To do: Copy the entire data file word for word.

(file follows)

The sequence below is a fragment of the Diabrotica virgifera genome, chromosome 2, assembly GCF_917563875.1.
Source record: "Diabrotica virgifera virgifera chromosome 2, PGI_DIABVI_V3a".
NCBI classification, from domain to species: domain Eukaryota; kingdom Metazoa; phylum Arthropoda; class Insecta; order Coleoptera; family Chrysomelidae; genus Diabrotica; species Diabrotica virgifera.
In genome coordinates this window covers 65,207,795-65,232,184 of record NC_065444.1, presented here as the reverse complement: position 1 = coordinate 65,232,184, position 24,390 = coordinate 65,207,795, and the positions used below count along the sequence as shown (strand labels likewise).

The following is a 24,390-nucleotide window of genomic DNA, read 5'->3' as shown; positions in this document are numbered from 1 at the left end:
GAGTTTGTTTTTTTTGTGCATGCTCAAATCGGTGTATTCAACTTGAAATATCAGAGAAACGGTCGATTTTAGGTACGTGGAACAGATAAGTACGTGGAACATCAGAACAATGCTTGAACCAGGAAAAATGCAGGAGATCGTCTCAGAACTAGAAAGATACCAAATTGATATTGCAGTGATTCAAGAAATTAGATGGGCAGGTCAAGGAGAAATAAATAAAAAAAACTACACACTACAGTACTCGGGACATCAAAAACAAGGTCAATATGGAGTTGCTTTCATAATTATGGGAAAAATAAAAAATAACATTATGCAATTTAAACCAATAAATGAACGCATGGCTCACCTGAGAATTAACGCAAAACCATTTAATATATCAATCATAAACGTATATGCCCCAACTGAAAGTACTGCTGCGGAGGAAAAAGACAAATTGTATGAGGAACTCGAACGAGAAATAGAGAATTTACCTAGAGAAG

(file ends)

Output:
The sequence below is a fragment of the Diabrotica virgifera genome, chromosome 2, assembly GCF_917563875.1.
Source record: "Diabrotica virgifera virgifera chromosome 2, PGI_DIABVI_V3a".
NCBI classification, from domain to species: domain Eukaryota; kingdom Metazoa; phylum Arthropoda; class Insecta; order Coleoptera; family Chrysomelidae; genus Diabrotica; species Diabrotica virgifera.
In genome coordinates this window covers 65,207,795-65,232,184 of record NC_065444.1, presented here as the reverse complement: position 1 = coordinate 65,232,184, position 24,390 = coordinate 65,207,795, and the positions used below count along the sequence as shown (strand labels likewise).

The following is a 24,390-nucleotide window of genomic DNA, read 5'->3' as shown; positions in this document are numbered from 1 at the left end:
GAGTTTGTTTTTTTTGTGCATGCTCAAATCGGTGTATTCAACTTGAAATATCAGAGAAACGGTCGATTTTAGGTACGTGGAACAGATAAGTACGTGGAACATCAGAACAATGCTTGAACCAGGAAAAATGCAGGAGATCGTCTCAGAACTAGAAAGATACCAAATTGATATTGCAGTGATTCAAGAAATTAGATGGGCAGGTCAAGGAGAAATAAATAAAAAAAACTACACACTACAGTACTCGGGACATCAAAAACAAGGTCAATATGGAGTTGCTTTCATAATTATGGGAAAAATAAAAAATAACATTATGCAATTTAAACCAATAAATGAACGCATGGCTCACCTGAGAATTAACGCAAAACCATTTAATATATCAATCATAAACGTATATGCCCCAACTGAAAGTACTGCTGCGGAGGAAAAAGACAAATTGTATGAGGAACTCGAACGAGAAATAGAGAATTTACCTAGAGAAG